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Lord Evgeny Lebedev Joins Enterprise Run by Saudi Ruler Accused of Approving Killing of Journalist Khashoggi

The owner of the Evening Standard and Independent has reinforced his ties to the authoritarian Crown Prince Mohammed bin Salman, reveals Sam Bright

Saudi Arabia’s Crown Prince Mohammed bin Salman and Lord Evgeny Lebedev. Photo: PA/ Daniren/Alamy

Lord Evgeny Lebedev Joins Enterprise Run by Saudi Ruler Accused of Approving Killing of Journalist Khashoggi

The owner of the Evening Standard and Independent has reinforced his ties to the authoritarian Crown Prince Mohammed bin Salman, reveals Sam Bright

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The UK-Russian newspaper proprietor Lord Evgeny Lebedev has joined the board of a non-profit enterprise created by the Saudi Government, holding his position alongside Crown Prince Mohammed bin Salman – who, according to US intelligence services, personally approved the capturing and killing of journalist Jamal Khashoggi in 2018.

The enterprise is called Hevolution – founded to research the science of anti-ageing, which is a preoccupation of many wealthy ‘philanthropists’.

“It’s time to focus science and business on ageing as a treatable process, not just on its terminal symptoms,” its website states.

Funded by the Saudi state, Hevolution reportedly has an annual $1 billion budget to fund the science of increasing the healthy human lifespan.

The head of the Hevolution board of trustees is Crown Prince bin Salman, the authoritarian ruler of Saudi Arabia.

The board also includes Abdullah bin Bandar Al Saud (Minister of the Saudi National Guard), Yasir Al-Rumayyan (Governor of the Saudi Public Investment Fund), Fahad Toonsi (advisor to the Saudi Royal Court) – and, of course, Evgeny Lebedev.

Screenshot: Hevolution website

Lebedev, born in Moscow but now a British citizen, is the proprietor of the Evening Standard and the Independent, after Lebedev Holdings – funded by his father, Alexander Lebedev – purchased the titles in 2009 and 2010 respectively. Alexander Lebedev was a director of Lebedev Holdings from 2008 to 2016.

Evgeny Lebedev became a member of the House of Lords in July 2020 after being nominated by Boris Johnson. The Prime Minister reportedly pressured the UK security services to reverse their assessment of the appointment, with the initial intelligence advice being that “there could be a threat to national security”.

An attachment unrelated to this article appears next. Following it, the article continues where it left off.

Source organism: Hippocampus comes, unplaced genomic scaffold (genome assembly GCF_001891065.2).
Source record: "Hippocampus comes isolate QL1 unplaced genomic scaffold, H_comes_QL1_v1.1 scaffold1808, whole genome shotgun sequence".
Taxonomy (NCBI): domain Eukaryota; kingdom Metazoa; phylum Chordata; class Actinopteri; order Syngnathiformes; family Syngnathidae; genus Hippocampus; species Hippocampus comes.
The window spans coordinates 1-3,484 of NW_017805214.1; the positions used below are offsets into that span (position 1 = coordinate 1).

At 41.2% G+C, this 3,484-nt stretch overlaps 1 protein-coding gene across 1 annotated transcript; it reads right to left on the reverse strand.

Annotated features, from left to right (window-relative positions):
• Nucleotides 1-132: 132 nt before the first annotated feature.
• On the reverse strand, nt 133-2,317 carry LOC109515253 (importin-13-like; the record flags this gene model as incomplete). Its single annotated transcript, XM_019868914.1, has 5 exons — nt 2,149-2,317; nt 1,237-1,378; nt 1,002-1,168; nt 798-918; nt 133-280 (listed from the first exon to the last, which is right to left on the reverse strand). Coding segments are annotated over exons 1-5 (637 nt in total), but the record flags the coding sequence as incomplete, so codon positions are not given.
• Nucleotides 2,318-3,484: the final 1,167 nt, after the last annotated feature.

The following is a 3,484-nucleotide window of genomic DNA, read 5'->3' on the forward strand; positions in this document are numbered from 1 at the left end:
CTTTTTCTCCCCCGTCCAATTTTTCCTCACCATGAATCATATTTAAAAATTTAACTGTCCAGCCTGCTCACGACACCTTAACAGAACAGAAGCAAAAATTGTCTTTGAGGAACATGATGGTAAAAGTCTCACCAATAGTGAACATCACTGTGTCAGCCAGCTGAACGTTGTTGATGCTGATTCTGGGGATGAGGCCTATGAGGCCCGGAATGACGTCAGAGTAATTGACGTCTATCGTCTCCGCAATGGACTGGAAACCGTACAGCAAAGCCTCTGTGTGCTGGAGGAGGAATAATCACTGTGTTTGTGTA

According to reporting by The Times, Johnson “took a personal interest in the case” after meeting with Lebedev in March 2020 – following an initial rejection of the peerage. “A former advisor said [that Johnson] refused to accept the verdict of the security services and would not drop the issue,” The Times has reported.

The minutes of this discussion between Johnson and Lebedev were not recorded. The Prime Minister denies that he overruled security advice but has said that “it’s very, very, very important that we get the message over that we’re not anti-Russian”.

Despite this, the Government has so far refused to release information about the decision to make Evgeny Lebedev a peer, having been instructed to produce this evidence by Parliament.

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Alexander Lebedev, Evgeny’s father and the source of the family’s wealth, was a KGB officer in London from 1988 to 1992.

Moving into the financial sector, Lebedev senior amassed vast personal wealth – listed as the 39th richest Russian by Forbes in 2008, with an estimated wealth of $3.1 billion, which diminished after one of his Russian newspapers published an exposé about Russian President Vladimir Putin and his alleged affair with a famed gymnast.

Evgeny Lebedev is a renowned figure in London high society and has seemingly been a close acquaintance of Crown Prince bin Salman for some time. Indeed, Evgeny hosted a dinner with him in 2018, during the latter’s state visit to the UK. They were joined by Virgin co-founder Richard Branson, whose spokesperson confirmed bin Salman’s attendance.

Moreover, Lebedev Holdings – which in turn owns the Evening Standard and Independent – has been accused by the UK Government of being part-owned by the Saudi state, due to a series of “unconventional, complex and clandestine” deals involving a Saudi businessman that resulted in a 30% acquisition of the firm.

The Government initially sought to investigate the deal, suggesting that the Saudi Government could now potentially exert editorial influence over the publications. However, a tribunal ruled in 2019 that the Government had missed the deadline to force a full investigation into the investments.

“Editorial independence and freedom of expression have always been, and continue to be, critical to our publications,” a spokesperson for the media outlets said after the ruling.

Yet, there are reasons to doubt this statement. As revealed by Byline Times last year, the two publications accepted an undisclosed sum of money from Saudi Arabia to publish dozens of positive environmental stories about the country before, during, and after the COP26 UN climate change summit in Glasgow.